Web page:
Copyright © Louis Schmier and Atwood Publishing.
Date: Mon 6/30/2003 6:14 AM
I've been thinking about the recent deaths of Maynard Jackson and Strom Thurmond and Lester Maddox, of the seemingly never-ending story of the flap over the Georgia state flag, and of the recent Supreme Court decisions on affirmative action.
Let's talk honestly about race consciousness, racial equality, and equal opportunity--and simple respect. Forget victimization! Forget white guilt! Forget indemnification! Forget self-righteous breast beating! And, forget political correctness! Let's just talk about the truth that our attitude towards others and the way we behave towards them is an expression of our values and character.
I've just a few overlapping questions: Does anyone really think there is yet a deeply sincere and wide-spread complete change of heart towards racial minorities? Does anyone really think we in this country are not race conscious? Does anyone really think no one plays the race card in political nominations, appointments, campaigns, and redistricting? Does anyone really think racial bias, prejudice, and bigotry is a vanished problem? Does anyone really think that there aren't subtle winks and nods of bias and prejudice? Does anyone really think there are no denigrating racial "code words" in our everyday conversation? Does anyone really think that there is equality in our legal and judicial and educational systems? Does anyone really think racial prejudice is not encountered in housing, in education, in the workplace, in financial transactions, in job searches, in real estate deals, in awarding contract, in everyday commerce, and in daily life? Does anyone really think disrespect and intolerance is no longer tolerated? Does anyone really think there is equitable inclusion? Does anyone really think there is no longer any racial divide? Does anyone really think the barriers preventing equal opportunity and discrimination have been torn down? Do you really think discrimination has been replaced by a sense of community based on mutual respect and the sacredness of each individual? Does anyone really think that the habits and attitudes reflected in legally, socially, economically, politically, and culturally sanctioned prejudice that have marked the history of our country have gone away? Does anyone really think that the corrosive racial stereotypes have been eaten away? Does anyone really think that the legacy of race does not carry special weight in this country?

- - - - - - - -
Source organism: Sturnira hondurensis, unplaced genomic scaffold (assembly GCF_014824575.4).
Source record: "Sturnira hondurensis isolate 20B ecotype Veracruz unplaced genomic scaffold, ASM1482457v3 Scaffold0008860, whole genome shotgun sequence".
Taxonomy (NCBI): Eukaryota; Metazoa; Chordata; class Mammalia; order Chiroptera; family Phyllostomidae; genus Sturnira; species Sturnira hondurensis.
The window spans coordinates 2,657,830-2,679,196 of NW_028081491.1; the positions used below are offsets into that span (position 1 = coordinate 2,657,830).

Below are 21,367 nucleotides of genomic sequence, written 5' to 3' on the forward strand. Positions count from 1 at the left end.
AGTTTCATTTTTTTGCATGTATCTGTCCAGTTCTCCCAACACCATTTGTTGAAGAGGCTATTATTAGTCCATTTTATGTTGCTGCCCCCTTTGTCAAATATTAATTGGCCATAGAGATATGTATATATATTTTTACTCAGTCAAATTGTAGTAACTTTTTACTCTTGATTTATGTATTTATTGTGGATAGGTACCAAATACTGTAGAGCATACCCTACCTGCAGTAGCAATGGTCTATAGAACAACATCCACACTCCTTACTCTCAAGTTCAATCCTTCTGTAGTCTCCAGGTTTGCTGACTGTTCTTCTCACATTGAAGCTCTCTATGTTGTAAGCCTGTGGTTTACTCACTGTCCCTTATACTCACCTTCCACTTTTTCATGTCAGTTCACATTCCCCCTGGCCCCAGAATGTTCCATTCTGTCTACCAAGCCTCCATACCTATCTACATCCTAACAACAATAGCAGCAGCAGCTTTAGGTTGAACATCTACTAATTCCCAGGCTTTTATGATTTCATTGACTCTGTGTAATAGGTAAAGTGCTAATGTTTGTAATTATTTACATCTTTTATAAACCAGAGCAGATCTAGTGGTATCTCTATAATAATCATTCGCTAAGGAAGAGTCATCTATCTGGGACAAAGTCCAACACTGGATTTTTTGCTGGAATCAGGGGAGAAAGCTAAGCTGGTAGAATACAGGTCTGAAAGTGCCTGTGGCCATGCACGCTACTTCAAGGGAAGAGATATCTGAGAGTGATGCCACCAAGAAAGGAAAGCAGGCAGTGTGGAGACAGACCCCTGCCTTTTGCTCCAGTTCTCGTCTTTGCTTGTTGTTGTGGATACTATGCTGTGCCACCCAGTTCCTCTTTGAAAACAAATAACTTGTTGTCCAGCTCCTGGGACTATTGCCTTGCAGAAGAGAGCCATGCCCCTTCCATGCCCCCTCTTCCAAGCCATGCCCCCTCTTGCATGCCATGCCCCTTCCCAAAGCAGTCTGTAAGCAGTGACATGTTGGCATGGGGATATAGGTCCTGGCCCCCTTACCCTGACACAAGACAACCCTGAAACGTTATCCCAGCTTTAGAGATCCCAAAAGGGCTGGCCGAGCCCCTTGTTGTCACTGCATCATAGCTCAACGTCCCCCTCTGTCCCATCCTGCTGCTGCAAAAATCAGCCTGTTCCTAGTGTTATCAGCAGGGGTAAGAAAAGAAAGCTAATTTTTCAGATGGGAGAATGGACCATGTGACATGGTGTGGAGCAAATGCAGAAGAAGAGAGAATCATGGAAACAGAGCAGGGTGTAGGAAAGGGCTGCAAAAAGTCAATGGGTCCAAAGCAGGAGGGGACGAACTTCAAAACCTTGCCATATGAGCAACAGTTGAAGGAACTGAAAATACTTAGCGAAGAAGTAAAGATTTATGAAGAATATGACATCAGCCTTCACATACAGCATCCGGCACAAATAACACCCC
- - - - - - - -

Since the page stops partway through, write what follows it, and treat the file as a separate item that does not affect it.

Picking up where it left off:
And my last question: how is it that no one in the dominant "white" society complained of using racial preferences when it was they who were the sole beneficiaries of favoritism and discrimination simply by reason of skin color?
Contrary to a chorus of "Not me," anyone who thinks that racial bigotry and prejudice is a thing of the past, that we have reached the point of being color blind, is blind.
No, Martin Luther King's dream is not yet close to being a reality. There are too many lingering nightmares. Affirmative action, then, is not patronizing or racial gerrymandering or disrespecting or demeaning. It is offering opportunity and impose responsibility. It is simply living in the present-day real world that sadly is still too perniciously "Bunkeresque" and still populated by too many backstair Archie types.
For us academics, if education is to serve, it must do so beyond merely transmitting information and granting a credential. It must be a transformation of the heart. The most powerful tool we have in knocking down the walls of separation is modeling and coaching on how to show unconditionally what Aretha Franklin electrifying spelled out in 1967.
Make it a good day. --Louis-- Louis Schmier firstname.lastname@example.org Department of History www.therandomthoughts.com Valdosta State University www.halcyon.com/arborhts/louis.html Valdosta, GA 31698 /~\ /\ /\ 912-333-5947 /^\ / \ / /~\ \ /~\__/\ / \__/ \/ / /\ /~\/ \ /\/\-/ /^\_____\____________/__/_______/^\ -_~ / "If you want to climb mountains, \ /^\ _ _ / don't practice on mole hills" - \____